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Finally, let's explore the exponentiation property:

A^B mod C = ( (A mod C)^B ) mod C


Often we want to calculate A^B mod C for large values of B.
Unfortunately, A^B becomes very large for even modest sized values for B.

For Example:

2^90 = 1237940039285380274899124224

7^256 = 2213595400046048155450188615474945937162517050260073069916366390524704974007989996848003433 83794038078279445526231260759886736342594056001485602786638194645895120583737911647366324673350968 0721264246243189632348313601

These huge values cause our calculators and computers to return overflow errors.
Even if they didn't, it would take a long time to find the mod of these huge numbers directly.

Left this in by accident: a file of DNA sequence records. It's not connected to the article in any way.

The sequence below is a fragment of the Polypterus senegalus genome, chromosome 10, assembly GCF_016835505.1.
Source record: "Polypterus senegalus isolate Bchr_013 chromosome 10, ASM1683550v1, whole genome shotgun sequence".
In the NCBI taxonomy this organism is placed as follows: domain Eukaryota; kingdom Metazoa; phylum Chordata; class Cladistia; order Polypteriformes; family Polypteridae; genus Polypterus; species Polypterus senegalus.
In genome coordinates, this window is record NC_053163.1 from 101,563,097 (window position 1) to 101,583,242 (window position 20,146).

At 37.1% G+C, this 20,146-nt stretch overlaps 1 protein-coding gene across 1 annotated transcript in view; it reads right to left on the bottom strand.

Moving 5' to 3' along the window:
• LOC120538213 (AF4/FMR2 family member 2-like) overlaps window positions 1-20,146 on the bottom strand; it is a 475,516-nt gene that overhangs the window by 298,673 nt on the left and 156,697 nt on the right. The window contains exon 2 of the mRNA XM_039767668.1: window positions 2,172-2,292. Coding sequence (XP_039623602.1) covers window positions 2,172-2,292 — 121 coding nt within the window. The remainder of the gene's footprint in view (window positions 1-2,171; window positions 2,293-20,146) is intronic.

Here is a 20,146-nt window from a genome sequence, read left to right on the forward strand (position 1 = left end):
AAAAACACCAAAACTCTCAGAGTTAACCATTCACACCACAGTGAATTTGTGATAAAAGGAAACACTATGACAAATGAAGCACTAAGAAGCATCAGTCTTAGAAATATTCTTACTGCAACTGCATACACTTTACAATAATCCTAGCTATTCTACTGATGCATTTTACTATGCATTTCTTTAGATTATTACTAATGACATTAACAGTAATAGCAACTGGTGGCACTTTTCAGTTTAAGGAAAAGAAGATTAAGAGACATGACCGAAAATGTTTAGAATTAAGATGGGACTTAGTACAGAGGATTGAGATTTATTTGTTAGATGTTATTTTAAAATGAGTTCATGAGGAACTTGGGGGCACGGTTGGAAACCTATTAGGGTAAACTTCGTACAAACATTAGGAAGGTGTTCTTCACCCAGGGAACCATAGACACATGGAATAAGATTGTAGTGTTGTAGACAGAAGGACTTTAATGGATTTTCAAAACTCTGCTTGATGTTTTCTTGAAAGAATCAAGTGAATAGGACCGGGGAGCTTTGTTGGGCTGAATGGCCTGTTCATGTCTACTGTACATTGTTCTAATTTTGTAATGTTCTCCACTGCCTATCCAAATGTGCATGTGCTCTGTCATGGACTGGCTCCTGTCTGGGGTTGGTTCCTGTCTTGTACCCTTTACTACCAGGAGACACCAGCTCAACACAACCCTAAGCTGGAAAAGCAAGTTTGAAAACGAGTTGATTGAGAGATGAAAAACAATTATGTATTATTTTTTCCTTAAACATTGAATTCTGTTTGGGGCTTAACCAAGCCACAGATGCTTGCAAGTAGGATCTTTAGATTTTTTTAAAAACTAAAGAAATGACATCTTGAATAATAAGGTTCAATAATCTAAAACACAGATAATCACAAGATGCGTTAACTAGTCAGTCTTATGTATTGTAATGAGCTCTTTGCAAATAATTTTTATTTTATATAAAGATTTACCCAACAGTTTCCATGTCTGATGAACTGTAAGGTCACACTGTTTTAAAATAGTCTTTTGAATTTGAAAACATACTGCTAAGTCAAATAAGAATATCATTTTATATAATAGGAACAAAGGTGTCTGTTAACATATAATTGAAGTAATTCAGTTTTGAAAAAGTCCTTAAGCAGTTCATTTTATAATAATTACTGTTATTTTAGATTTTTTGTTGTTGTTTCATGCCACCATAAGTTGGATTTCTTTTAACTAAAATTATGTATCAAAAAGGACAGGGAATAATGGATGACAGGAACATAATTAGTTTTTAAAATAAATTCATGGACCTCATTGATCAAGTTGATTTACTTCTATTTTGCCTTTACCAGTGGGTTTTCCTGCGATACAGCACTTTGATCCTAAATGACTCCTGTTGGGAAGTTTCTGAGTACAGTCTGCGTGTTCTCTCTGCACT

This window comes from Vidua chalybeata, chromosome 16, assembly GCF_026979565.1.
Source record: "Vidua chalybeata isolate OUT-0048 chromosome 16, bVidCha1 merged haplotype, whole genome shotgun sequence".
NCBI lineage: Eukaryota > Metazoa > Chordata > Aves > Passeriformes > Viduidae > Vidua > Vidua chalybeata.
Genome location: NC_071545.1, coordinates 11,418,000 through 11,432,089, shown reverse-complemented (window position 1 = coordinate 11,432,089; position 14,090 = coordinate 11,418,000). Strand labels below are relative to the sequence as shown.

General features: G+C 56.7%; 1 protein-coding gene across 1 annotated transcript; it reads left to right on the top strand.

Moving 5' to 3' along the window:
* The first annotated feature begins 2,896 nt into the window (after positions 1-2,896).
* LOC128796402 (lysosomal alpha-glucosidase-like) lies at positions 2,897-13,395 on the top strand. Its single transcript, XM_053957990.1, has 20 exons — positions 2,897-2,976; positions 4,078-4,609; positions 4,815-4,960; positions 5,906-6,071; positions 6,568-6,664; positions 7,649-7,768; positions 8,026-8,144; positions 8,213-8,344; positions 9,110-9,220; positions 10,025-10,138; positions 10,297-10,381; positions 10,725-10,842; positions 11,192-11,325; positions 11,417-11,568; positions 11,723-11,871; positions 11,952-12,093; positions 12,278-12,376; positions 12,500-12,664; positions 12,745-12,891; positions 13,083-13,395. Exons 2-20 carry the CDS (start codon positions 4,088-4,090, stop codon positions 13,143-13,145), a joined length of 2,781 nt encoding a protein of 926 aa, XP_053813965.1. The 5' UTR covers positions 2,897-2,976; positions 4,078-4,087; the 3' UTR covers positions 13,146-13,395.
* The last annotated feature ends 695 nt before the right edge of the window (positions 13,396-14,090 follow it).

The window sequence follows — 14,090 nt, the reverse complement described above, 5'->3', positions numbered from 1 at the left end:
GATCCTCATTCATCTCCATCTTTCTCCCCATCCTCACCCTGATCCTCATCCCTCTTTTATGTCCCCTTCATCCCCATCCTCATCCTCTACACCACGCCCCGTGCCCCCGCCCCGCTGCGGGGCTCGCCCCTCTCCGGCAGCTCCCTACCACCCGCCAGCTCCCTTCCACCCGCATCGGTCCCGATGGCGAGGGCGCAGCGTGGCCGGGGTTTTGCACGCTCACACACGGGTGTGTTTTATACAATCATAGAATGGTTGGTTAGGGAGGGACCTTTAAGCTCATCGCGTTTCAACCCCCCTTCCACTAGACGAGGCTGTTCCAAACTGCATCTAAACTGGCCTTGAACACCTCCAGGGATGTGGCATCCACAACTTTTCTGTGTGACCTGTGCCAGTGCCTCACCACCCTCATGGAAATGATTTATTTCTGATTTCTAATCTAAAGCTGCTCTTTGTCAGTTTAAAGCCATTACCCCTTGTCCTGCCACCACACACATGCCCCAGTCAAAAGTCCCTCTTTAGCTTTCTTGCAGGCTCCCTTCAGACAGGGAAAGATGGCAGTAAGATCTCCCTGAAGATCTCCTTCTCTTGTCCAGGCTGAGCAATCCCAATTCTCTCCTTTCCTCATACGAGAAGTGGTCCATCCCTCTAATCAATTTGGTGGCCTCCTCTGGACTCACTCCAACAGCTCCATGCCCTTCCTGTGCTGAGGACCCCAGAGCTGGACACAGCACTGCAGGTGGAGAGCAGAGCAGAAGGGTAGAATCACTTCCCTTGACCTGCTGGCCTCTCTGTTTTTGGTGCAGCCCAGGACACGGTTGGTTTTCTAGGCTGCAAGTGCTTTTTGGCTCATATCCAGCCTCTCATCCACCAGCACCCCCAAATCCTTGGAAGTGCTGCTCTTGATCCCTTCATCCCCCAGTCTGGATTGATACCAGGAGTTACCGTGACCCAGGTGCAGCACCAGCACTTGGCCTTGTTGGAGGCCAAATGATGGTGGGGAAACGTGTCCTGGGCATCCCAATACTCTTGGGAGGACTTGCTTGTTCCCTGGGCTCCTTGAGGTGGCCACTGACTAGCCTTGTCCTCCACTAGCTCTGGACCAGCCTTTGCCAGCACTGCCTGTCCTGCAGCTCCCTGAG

What can we do to to reduce the size of terms involved and make our calculation faster?

Suppose we want to calculate 2^90 mod 13, but we have a calculator that can't hold any numbers larger than 2^50.

Here is a simple divide and conquer strategy:

Step 1: Split A^B into smaller parts using exponent rules

2^90 = 2^50 * 2^40

Step 2: Calculate the mod C for each part

2^50 mod 13 = 1125899906842624 mod 13 = 4
2^40 mod 13 = 1099511627776 mod 13 = 3

Step 3: Use modular multiplication properties to combine the parts

2^90 mod 13 = (2^50 * 2^40) mod 13
2^90 mod 13 = (2^50 mod 13 * 2^40 mod 13) mod 13
2^90 mod 13 = ( 4 * 3 ) mod 13
2^90 mod 13 = 12 mod 13
2^90 mod 13 = 12

How can we calculate A^B mod C quickly if B is a power of 2 ?

How could we calculate 7^256 mod 13 using a calculator that can't hold numbers larger than 7^10 ?

We could split 7^256 into 25 parts of 7^10 and 1 part of 7^6, but this wouldn't be very efficient.

There is a better way....